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And what to do about it.

We have run, hosted and organised hundreds of retreats. Something we have heard from many of our clients, and even from our own team members, is the worry about being able to include everyone at this time, at this place.

TLTR: You probably won't be able to do that. And that's ok. As long as you follow a respectful protocol.

You might be excited about your next team retreat, but what if not everyone is?

The bigger and more remote the team is, the harder it is to find a date that works for everyone.

But beyond the perfect date, there are other reasons that might make some of your employees feel negatively about joining a team retreat.

1. Family Obligations/Prior Commitments

That's the most common one of course. Retreats of several days including travel days disturb the well oiled routine of the every day life.

  • Responsibilities include caring for children, elderly family members, or other dependents.

  • Existing personal plans or appointments that cannot be rescheduled.

a mom trying to work and care for her children from home

2. Personal Privacy

Preference for maintaining a clear boundary between work and personal life, including personal space and time. Some people are very private and find peace in being very strict with their work/life boundaries. Consequently, the idea of spending a lot of time outside of working hours with colleagues may bring anxiety.

3. Social Anxiety or Introversion


Discomfort with group activities, social interactions, or being away from familiar environments. Not everyone is comfortable with large group gatherings, new spaces and a break of routines. Maybe you've noticed some of your team members thrived during covid...maybe being at home is some people's happy / productivity place.

4. Health Concerns


Medical conditions, disabilities, or general health issues can challenge travel or participation. Those can be from allergies to physical disabilities and need to be taken into account when planning and communicating around the retreat.

5. Costs Incurred/ Travel distance

Concerns about potential out-of-pocket expenses not covered by the company.

Reluctance to travel long distances, especially if it involves international travel or complex logistics.

While retreat costs are covered by the company going away for several days can imply extra costs such as children care, traveling to the airport...

6. Workload and Deadlines

High workload or approaching deadlines making it difficult to take time away from regular duties.

Retreat dates conflicting with important personal events or peak work periods.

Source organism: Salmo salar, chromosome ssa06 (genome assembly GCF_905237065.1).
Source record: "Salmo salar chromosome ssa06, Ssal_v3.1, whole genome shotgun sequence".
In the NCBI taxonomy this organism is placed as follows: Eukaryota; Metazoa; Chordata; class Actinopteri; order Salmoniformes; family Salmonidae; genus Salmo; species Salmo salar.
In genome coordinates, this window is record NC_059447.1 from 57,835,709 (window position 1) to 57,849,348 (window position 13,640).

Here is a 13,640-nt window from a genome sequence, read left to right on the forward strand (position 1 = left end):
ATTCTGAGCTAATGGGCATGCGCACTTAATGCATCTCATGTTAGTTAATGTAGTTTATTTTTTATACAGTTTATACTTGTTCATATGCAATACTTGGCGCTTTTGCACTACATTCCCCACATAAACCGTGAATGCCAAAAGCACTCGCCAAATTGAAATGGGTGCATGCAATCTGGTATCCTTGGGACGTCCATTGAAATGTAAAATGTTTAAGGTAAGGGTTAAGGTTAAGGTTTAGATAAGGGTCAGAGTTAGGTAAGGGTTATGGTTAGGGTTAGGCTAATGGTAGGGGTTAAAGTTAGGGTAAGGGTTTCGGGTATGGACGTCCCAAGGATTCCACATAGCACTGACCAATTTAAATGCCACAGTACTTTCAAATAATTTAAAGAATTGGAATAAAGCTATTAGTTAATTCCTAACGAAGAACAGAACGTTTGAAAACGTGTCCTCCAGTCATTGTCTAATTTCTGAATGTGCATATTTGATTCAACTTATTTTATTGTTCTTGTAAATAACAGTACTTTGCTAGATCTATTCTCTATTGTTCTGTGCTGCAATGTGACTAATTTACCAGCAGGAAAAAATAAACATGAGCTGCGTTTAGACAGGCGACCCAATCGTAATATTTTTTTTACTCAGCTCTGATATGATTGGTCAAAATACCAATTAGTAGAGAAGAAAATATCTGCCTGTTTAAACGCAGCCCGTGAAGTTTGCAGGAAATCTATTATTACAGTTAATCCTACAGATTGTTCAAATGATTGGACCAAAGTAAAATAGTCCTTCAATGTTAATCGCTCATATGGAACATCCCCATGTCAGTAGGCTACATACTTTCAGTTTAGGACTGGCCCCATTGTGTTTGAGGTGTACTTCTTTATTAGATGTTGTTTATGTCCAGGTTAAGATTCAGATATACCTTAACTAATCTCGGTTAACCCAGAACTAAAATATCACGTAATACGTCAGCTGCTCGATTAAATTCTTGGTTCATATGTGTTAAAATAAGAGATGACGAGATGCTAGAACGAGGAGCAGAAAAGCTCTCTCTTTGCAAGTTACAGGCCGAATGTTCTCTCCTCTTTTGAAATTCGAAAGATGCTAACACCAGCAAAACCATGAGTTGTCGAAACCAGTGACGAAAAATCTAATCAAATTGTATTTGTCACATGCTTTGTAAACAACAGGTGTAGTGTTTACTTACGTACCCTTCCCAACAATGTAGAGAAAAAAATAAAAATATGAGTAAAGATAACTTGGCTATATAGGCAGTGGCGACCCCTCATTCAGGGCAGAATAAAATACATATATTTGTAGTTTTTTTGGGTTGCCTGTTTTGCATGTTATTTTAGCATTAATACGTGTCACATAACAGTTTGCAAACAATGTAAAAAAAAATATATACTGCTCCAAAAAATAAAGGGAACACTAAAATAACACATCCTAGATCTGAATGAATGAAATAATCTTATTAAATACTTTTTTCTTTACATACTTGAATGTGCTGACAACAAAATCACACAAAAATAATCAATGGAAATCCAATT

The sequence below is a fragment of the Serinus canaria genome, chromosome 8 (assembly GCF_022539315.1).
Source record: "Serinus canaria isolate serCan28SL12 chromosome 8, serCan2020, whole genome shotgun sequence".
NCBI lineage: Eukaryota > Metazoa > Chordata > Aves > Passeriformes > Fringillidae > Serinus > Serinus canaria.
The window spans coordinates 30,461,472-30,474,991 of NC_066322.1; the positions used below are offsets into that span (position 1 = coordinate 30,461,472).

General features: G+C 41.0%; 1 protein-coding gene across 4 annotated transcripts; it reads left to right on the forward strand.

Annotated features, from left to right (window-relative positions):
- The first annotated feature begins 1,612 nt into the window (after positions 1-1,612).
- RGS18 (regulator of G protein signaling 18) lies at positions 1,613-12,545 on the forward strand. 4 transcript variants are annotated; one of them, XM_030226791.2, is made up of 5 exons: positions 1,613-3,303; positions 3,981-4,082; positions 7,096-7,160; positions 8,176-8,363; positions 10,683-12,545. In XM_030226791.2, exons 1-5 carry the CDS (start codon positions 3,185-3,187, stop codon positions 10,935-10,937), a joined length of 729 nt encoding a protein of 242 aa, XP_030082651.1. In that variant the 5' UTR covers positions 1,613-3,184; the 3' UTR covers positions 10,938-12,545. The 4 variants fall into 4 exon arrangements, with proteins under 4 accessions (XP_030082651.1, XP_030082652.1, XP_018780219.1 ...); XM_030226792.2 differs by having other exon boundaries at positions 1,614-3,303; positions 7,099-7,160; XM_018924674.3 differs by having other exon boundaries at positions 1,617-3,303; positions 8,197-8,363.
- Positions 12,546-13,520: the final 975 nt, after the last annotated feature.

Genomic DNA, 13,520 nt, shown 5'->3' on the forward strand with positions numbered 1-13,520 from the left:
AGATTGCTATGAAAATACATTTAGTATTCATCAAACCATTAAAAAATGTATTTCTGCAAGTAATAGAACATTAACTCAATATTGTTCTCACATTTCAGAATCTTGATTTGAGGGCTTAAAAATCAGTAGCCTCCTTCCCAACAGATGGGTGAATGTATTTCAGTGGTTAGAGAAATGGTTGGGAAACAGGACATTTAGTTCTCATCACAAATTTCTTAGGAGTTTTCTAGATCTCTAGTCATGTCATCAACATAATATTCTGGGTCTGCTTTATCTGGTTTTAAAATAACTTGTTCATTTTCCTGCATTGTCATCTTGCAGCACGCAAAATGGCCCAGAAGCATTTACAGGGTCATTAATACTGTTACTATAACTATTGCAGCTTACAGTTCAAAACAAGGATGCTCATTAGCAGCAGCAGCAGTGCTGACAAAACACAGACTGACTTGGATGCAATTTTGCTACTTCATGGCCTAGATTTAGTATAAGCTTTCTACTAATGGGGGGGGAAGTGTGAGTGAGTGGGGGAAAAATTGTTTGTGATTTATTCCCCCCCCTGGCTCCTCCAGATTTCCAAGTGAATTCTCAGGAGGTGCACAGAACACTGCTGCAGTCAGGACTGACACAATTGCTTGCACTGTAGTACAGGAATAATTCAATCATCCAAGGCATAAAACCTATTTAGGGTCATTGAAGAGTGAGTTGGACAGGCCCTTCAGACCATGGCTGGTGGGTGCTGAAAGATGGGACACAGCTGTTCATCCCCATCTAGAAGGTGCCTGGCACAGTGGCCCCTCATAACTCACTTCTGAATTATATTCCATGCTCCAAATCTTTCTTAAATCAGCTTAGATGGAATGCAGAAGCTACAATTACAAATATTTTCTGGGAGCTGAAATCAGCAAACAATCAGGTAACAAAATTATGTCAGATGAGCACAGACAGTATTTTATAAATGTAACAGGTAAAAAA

Retreats are an intricate mix of work and fun and it can sometimes be seen as an added stress when the workload is already high.

piles of files at the office

7. Lack of Trust in Management


Feeling that the retreat is not a genuine effort to improve team dynamics but rather a box-ticking exercise.

Where is the idea of the retreat coming from? Does it make sense in the current situation or is it an attempt to save appearances? If that's the issue that comes up, you're in for a bit more trouble than just gathering people for a few days. You might want to dive deeper into your Company culture. Thankfully, team retreats can help with that ;-)

8. Skepticism About Effectiveness/Previous Negative Experiences


Doubts about the retreat’s value or effectiveness in achieving its stated goals. If you are not clear about why you are gathering your team will sense that.

team building rugby game

9. They've never been on a Campfire Retreat before.

That we can easily fix!

fire show at a team retreat


First of all, put them out in the open. Most people will feel awkward giving the above mentioned (or other) reasons. Be the first to acknowledge retreat settings can be challenging for some people and that you aim to make it as easy and comfortable for everyone as possible.

To do so, make sure to:

- Clearly and genuinely communicate the retreat’s objectives and benefits.

- Involve team members in the planning process.

- Ensure inclusivity and accessibility.

- Provide flexibility and support for personal commitments.

- Address financial concerns transparently.

- Create a balanced agenda that includes both work-related and leisure activities. 

Understanding and addressing these concerns, will increase the likelihood of higher participation and a more successful team retreat.

Don't over think it though. It is always a challenge to get out of the comfort zone but it is also very rewarding afterwards. Maybe they just need you to push them over the edge (gently). And remember, it is impossible to please everyone and it is ok for some people to sit that one out. There is always next time.

volleyball team building game

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